"I talked a lot more about carried interest inside of that call room than I did in the supermarket," Murphy recalled, noting that Connecticut donors often work in the financial sector where the taxation of carried interest, the income derived from large investments, is a common worry.
Surveys of the very wealthy done by political scientists Larry Bartels, Benjamin Page, Jason Seawright and Martin Gilens have shown that the richest Americans' economic views are much more conservative than those of the broader population. The rich favor cutting social safety net programs like Social Security and Medicare, while the rest of the population favors expanding them. The rich see debt reduction as the most pressing issue for the nation; the rest of the country does not.
Yet these very wealthy individuals -- Murphy estimated that the donors he called likely made between $500,000 and $1 million per year -- are the people politicians must talk to for countless hours if they hope to come to Washington. Then they have to keep listening to those people and being concerned about their concerns if the politicians want to stay in Washington.
"They have fundamentally different problems than other people," Murphy said. "And in Connecticut especially, you spend a lot of time on the phone with people who work in the financial markets. And so you're hearing a lot about problems that bankers have and not a lot of problems that people who work at the mill in Thomaston, Conn., have. You certainly have to stop and check yourself."
Murphy suggested two ways out of this trap. One is crowd-sourced fundraising, which is already occurring over the Internet. Murphy stated that his Senate campaign raised $4 million of its $10 million total from donors giving online. That meant he did not have to call wealthy donors to raise 40 percent of his campaign haul.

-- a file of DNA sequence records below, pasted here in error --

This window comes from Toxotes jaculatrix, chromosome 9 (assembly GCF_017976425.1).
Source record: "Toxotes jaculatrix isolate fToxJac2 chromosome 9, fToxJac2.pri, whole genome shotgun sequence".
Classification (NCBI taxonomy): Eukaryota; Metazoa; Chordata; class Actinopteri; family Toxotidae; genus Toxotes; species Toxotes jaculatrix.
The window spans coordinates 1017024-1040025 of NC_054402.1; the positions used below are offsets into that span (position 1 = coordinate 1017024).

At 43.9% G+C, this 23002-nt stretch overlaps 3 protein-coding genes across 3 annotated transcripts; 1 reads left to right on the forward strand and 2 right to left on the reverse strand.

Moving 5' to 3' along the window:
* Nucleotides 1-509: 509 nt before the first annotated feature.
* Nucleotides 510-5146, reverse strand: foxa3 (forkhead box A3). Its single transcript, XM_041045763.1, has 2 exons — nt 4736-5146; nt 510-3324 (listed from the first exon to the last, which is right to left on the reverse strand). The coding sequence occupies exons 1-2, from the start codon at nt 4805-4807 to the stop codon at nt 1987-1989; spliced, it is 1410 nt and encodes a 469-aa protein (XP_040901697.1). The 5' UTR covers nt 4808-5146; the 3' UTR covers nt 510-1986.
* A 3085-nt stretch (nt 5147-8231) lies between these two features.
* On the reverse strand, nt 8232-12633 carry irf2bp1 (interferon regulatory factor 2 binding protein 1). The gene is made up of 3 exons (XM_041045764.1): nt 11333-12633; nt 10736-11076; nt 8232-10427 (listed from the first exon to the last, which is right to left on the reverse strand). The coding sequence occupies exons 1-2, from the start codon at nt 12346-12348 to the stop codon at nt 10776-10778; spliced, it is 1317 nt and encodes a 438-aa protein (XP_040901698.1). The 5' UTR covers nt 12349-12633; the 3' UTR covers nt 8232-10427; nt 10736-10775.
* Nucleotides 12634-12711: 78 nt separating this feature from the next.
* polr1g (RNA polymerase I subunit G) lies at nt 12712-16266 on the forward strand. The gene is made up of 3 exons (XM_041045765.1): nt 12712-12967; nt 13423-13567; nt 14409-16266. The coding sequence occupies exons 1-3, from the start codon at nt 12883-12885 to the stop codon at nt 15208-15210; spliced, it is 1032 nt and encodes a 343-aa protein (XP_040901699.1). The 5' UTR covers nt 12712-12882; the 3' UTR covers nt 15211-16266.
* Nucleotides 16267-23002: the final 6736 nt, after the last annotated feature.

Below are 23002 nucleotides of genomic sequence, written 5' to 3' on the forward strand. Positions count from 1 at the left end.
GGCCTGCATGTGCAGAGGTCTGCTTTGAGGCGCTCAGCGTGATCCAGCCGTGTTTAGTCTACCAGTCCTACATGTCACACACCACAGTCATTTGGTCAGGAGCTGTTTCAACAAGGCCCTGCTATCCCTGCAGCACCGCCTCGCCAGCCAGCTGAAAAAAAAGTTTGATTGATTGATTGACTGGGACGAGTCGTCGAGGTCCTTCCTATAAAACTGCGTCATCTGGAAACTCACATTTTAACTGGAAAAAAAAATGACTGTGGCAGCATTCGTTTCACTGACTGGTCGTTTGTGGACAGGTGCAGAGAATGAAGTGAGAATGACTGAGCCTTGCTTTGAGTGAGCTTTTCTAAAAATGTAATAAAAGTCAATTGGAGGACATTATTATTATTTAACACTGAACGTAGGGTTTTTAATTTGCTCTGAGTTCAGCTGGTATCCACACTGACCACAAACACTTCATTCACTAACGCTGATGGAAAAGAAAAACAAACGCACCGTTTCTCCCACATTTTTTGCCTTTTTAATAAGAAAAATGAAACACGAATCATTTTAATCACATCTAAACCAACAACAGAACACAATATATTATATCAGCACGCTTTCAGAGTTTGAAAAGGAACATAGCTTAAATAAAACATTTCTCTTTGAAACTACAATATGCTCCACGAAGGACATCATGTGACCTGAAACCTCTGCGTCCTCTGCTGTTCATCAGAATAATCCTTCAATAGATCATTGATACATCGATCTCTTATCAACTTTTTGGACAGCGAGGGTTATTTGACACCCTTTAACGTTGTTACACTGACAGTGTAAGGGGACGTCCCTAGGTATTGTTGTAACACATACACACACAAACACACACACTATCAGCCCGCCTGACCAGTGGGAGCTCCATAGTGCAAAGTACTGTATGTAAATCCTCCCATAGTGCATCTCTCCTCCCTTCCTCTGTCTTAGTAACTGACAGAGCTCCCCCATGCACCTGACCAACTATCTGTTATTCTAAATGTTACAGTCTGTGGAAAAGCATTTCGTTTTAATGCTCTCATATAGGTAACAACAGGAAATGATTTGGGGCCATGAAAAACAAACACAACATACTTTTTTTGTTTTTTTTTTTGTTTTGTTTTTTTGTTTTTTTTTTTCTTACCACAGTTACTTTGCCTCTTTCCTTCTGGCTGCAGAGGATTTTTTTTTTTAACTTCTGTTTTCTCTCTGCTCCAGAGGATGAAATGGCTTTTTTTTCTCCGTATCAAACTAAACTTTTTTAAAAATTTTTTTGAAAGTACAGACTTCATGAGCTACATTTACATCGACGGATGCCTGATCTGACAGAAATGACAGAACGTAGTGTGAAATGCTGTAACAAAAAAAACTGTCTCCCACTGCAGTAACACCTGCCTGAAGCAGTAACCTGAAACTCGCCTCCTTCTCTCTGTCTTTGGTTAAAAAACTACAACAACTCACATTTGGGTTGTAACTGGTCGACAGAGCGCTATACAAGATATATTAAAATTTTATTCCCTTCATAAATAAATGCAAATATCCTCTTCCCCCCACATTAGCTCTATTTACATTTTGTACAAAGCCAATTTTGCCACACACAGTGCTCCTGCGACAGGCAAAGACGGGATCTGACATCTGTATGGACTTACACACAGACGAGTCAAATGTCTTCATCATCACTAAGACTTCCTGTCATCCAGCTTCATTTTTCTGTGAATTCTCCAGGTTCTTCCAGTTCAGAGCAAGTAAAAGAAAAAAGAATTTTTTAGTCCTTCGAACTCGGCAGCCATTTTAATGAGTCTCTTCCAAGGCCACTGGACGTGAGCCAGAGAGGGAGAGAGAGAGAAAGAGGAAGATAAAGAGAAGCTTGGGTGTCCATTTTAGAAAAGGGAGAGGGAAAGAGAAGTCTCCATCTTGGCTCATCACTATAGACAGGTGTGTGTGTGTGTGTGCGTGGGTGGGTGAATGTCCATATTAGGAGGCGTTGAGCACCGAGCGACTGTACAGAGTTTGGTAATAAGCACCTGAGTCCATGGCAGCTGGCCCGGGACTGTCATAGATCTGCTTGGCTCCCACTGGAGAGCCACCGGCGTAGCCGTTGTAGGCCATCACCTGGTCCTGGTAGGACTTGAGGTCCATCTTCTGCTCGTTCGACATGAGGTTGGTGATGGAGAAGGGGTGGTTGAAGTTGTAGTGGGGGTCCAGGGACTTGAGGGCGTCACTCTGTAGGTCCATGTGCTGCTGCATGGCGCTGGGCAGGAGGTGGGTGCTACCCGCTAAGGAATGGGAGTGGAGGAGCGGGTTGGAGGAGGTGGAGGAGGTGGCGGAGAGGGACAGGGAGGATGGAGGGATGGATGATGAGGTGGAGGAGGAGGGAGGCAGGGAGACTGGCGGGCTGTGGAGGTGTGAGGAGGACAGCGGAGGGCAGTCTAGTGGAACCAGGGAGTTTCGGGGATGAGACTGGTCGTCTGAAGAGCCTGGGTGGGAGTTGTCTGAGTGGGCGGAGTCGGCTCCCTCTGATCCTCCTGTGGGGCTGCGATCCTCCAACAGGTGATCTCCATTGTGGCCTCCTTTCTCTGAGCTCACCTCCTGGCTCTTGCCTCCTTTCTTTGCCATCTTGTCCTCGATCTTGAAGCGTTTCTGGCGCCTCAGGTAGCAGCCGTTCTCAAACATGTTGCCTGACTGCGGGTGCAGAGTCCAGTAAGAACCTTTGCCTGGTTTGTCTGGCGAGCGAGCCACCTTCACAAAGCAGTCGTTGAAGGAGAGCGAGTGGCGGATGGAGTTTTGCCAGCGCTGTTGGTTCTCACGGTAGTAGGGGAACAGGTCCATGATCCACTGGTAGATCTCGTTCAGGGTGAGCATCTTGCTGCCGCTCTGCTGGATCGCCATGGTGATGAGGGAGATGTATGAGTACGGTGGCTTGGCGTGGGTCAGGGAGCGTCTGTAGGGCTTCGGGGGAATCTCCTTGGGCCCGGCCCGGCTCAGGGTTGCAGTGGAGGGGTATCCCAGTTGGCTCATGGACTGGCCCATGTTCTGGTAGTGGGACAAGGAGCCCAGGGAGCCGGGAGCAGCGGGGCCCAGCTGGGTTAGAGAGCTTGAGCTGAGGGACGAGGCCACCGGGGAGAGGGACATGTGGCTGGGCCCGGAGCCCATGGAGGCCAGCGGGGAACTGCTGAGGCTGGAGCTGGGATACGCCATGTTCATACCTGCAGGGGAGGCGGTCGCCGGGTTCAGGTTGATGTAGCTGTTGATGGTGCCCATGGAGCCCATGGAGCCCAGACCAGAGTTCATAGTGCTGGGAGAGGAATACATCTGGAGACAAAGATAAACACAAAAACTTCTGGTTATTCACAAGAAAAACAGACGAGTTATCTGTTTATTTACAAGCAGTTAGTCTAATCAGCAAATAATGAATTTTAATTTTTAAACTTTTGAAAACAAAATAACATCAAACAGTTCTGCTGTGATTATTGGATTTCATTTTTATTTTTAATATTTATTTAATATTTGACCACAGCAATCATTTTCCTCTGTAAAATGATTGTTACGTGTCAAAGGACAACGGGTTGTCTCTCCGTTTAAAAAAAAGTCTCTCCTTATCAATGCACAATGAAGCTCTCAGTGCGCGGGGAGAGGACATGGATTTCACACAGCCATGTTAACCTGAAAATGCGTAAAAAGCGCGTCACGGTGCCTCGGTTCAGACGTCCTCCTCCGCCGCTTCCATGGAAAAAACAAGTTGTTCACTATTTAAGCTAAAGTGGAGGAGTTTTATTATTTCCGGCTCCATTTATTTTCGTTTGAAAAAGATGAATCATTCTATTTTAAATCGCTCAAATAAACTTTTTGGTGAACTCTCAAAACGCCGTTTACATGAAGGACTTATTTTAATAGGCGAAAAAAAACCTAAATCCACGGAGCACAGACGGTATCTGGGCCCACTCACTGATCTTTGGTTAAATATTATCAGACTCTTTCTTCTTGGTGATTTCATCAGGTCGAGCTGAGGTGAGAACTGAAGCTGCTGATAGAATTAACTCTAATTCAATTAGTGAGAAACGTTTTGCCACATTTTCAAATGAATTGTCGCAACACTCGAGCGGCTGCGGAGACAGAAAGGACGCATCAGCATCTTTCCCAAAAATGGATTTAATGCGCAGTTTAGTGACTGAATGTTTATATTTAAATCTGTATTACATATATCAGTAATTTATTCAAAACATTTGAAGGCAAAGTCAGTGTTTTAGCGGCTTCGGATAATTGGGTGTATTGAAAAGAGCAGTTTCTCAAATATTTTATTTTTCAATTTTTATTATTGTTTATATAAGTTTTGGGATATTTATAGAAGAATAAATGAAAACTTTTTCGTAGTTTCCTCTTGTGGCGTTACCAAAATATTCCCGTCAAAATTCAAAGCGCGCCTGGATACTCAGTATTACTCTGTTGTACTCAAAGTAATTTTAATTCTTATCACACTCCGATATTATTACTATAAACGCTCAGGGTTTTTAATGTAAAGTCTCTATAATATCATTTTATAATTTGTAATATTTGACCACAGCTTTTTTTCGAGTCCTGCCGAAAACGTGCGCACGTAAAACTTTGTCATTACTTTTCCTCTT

The second way to curtail the dependence on wealthy donors, and the indirect influence it creates, is a public financing system for campaigns. Murphy held up the system adopted by Connecticut in 2006 as a prime example of how public financing can help realign a legislature to focus more on governing than on telemarketing for cash.
"We have a cleaner system of government in this state where people run based on their ideas, not based on their ability to raise money," Murphy said.
A study by the liberal think tank Demos, which included interviews with Connecticut lawmakers, backs up Murphy's statements. It found that public financing in the state "is bringing more voices into the political system by increasing the number of donors for most candidates, encouraging more people to run for office, and increasing the diversity of those who do run."
Murphy said he doesn't think that Congress is "light-years away from being able to pass" a law establishing a federal public financing system, but that to get there, politicians will need to show the American people exactly how the current system operates.
"We can only do it if policy leaders are able to stand up and tell people the reality of what this job is like under the current rules," Murphy said.